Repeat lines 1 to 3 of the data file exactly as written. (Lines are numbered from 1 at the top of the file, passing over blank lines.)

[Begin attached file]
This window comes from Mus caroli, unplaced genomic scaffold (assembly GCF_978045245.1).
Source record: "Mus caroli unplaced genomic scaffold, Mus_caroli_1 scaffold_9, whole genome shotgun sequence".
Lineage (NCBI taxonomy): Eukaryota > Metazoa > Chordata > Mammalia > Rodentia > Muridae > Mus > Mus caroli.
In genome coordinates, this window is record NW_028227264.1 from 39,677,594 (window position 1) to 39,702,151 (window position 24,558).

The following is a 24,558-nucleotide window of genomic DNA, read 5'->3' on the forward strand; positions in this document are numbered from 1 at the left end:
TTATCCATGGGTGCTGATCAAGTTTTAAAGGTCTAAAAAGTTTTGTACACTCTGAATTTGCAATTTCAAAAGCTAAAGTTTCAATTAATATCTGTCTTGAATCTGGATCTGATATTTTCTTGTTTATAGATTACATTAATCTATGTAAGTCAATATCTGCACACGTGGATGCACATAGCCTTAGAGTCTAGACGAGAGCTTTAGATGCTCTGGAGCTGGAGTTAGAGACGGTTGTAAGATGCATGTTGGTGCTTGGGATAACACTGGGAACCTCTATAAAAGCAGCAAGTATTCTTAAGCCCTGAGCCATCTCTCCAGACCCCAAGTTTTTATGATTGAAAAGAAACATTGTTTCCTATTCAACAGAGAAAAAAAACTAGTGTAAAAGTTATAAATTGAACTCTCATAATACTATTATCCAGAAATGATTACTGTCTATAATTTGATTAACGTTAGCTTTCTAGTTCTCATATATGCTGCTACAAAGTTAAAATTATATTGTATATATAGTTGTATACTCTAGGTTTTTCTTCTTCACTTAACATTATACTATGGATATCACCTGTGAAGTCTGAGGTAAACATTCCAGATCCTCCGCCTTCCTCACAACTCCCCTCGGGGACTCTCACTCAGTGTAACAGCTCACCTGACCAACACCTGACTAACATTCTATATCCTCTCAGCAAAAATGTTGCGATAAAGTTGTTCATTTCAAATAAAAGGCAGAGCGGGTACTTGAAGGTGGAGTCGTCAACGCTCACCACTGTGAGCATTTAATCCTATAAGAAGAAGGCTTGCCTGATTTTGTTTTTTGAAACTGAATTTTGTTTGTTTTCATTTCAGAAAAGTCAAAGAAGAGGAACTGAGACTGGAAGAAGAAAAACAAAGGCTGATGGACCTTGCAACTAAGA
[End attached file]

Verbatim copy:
This window comes from Mus caroli, unplaced genomic scaffold (assembly GCF_978045245.1).
Source record: "Mus caroli unplaced genomic scaffold, Mus_caroli_1 scaffold_9, whole genome shotgun sequence".
Lineage (NCBI taxonomy): Eukaryota > Metazoa > Chordata > Mammalia > Rodentia > Muridae > Mus > Mus caroli.